What dental conditions should I watch for in my cat?
Along with gingivitis and feline periodontal disease, there are some less commonly seen dental conditions that owners should be aware of, such as tooth fractures, tooth root abscesses, and resorptive lesions. By recognizing the telltale signs of dental or oral problems, you can get your cat the treatment he needs quickly, before complications arise.
Retained deciduous teeth in cats
Like humans, cats have deciduous “baby” teeth. Ordinarily, the baby teeth are shed when the cat is between four and six months old, allowing the permanent adult teeth to erupt. However, in some cats, the deciduous teeth are retained and do not fall out normally. Unfortunately, retained baby teeth are quite common in cats, especially in Persians and Himalayans. If the baby teeth are left in situ, they can cause overcrowding. Overcrowded teeth can predispose your cat to developing feline periodontal disease and other “bite” issues. Cats with overcrowded teeth often develop “bad breath” and localized gingivitis caused by bacteria that readily gather and grow between the teeth. In addition, it’s important for cat owners to look out for permanent teeth that have come through as crooked, “double” rows of teeth, and bleeding, reddened gums around some of the baby teeth.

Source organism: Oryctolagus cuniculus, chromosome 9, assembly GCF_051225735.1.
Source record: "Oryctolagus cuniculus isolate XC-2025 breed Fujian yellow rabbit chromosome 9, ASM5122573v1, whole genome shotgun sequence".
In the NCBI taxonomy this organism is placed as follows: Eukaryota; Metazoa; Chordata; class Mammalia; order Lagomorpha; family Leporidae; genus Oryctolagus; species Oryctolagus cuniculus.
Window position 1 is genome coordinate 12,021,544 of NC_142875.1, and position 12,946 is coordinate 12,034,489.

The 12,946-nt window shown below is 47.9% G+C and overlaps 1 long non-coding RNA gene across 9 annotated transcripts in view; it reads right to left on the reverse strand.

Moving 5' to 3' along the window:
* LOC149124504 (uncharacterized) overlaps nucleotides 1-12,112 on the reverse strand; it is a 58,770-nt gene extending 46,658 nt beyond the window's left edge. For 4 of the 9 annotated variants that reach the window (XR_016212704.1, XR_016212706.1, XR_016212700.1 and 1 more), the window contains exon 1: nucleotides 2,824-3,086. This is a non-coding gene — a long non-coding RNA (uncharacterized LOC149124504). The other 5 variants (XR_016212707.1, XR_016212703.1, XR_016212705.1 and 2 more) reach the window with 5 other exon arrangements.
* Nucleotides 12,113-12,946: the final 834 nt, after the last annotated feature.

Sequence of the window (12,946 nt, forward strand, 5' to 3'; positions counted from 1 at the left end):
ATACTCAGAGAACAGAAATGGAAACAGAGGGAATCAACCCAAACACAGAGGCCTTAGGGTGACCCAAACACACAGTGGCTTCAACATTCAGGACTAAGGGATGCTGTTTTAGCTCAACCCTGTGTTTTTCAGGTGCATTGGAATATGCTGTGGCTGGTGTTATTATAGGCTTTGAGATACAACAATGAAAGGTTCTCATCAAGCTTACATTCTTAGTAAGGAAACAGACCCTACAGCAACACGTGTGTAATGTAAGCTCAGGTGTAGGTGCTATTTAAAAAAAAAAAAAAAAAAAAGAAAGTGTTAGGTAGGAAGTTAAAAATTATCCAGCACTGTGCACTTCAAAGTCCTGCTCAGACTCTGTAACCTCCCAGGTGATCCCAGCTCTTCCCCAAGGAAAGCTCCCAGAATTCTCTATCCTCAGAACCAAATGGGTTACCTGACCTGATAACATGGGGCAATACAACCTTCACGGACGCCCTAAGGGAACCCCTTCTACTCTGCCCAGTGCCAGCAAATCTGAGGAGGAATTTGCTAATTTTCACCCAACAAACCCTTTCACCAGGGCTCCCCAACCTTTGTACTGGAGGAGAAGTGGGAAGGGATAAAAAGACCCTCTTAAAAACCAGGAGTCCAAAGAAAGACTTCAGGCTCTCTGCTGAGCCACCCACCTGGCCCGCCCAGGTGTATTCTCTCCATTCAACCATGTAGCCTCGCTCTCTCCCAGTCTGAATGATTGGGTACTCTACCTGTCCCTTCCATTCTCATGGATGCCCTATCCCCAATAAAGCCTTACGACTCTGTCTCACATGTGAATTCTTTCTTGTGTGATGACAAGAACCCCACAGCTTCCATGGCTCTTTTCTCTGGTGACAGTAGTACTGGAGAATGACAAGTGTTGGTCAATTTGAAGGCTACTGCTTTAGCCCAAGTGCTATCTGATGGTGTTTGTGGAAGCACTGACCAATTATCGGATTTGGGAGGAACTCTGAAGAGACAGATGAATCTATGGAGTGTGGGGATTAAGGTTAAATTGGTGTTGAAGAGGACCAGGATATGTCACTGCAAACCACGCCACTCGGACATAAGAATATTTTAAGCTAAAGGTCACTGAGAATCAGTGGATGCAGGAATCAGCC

Fractured teeth in cats
Along with feline periodontal disease, broken or cracked teeth are a common dental problem in pet cats. The crown of the tooth comprises three separate parts: enamel, dentin, and pulp. The tooth enamel forms a hard outer layer, protecting the other structures within the tooth. Dentin lies directly beneath the enamel tooth shell and consists of tubules with nerve endings that radiate outward from the tooth pulp. The pulp itself is a highly sensitive area of living tissue, which contains nerves and blood vessels. Various types of trauma can damage the tooth: clashing teeth with another cat during play, gnawing on very hard bones or rocks, continually chewing on toys, and chewing at the bars of a kennel are all common causes of tooth damage. If the outer enamel is cracked and the sensitive pulp exposed, your cat will suffer extreme pain, and urgent veterinary treatment will be required. It may be difficult for owners to recognize that their cat has broken a tooth. Sometimes purple, gray, or pink staining on the tooth surface will indicate that the tooth pulp has bled, causing the dentin to become stained. Black spots on the surface of the affected tooth indicate that the pulp is actually dying. Your cat may appear miserable and sensitive around his mouth, and he may show reluctance to eat or have difficulty chewing his food. Your vet will make a definitive diagnosis of a tooth fracture by taking dental radiographs and probing the tooth (under general anesthetic) to establish whether the pulp cavity has been exposed. There are two primary treatment options for tooth fractures: extraction and (endodontic) root canal treatment.
Tooth root abscesses in cats